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Is there special advice for labour in breech presentation?
Breech labour is managed actively. Labour is expected to proceed smoothly without any undue delay or other problems.
The special advice advocated by most is epidural analgesia. This facilitates the smooth progress of labour by preventing the severe backache which tends to characterise breech labours. More importantly, it prevents premature maternal efforts (pushing), an urge to which these mothers are prone.
The risk associated with this is that if the mother feels these strong urges to push, the lower limbs and body of the fetus could be pushed through an incompletely dilated cervix, leading to head entrapment. This is a serious but fortunately rare complication.
Effective epidural analgesia virtually eliminates this risk.
What proportion of those who attempt breech vaginal delivery actually succeed?
About a third to half of those embarking on breech labour end up having a caesarean section. There are various reasons for this. The most common is unsatisfactory labour progress (velocity). This means over half of breech labours have a successful conclusion.
What about breech presentation in twin pregnancy?
This is common, especially for the second twin. Vaginal delivery of a breech-presenting second twin does not normally pose a problem.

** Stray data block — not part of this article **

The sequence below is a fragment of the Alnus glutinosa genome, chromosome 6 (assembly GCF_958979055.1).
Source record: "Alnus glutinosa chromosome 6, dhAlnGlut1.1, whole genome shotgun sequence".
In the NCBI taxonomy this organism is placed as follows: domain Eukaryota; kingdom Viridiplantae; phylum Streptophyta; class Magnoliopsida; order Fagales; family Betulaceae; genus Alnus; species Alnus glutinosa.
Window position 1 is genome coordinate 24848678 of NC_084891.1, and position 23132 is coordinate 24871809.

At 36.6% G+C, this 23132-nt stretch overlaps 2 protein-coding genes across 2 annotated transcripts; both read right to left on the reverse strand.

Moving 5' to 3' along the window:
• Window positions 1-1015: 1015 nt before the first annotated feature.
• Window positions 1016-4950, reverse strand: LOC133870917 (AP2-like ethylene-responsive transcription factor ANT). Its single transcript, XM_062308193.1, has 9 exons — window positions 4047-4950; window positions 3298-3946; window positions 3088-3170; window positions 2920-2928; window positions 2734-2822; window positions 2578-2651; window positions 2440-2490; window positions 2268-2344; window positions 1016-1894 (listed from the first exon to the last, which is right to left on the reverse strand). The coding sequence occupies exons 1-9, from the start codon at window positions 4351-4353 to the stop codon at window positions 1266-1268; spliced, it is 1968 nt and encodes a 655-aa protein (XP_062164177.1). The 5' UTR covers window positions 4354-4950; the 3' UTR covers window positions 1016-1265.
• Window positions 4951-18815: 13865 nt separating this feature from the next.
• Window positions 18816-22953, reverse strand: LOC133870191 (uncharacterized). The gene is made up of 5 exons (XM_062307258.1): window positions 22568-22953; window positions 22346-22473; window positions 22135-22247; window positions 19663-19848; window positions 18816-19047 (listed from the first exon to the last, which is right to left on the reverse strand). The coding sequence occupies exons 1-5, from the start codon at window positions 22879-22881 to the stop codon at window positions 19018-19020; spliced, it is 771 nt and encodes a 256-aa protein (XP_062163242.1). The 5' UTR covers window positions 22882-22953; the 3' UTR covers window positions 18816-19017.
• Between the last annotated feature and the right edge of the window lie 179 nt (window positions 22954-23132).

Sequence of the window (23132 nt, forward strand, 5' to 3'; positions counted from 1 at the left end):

If the first twin is breech presenting while the second is cephalic (head down), most obstetricians will advocate a caesarean section.
If both twins are breech-presenting, again it is usually a caesarean delivery.
If there is to be a vaginal delivery of a breech presenting baby in any situation, the overriding factor that underpins that plan is availability of the appropriate skills.
It is said, in breech vaginal delivery, the use of forceps is necessary. Is this so?
It is certainly common but by no means necessary. There are various methods of delivering a breech vaginally and not all of them involve the use of forceps. If the mother has a particular antipathy to forceps, she should feel free to express her reservation to the doctor assisting the delivery. In such a case, the doctor will try to avoid the use of forceps unless this becomes necessary.
In some cases - such as premature delivery - forceps have an additional important function, which is to protect the still-delicate head (that is, the brain). The doctor is duty-bound to explain all this well in advance.
Is breech presentation recurrent?
No, unless there is an unchanging predisposing feature, such as uterine abnormality, where breech or another form of abnormal lie of the fetus may feature in every pregnancy.
Last update: February 23, 2013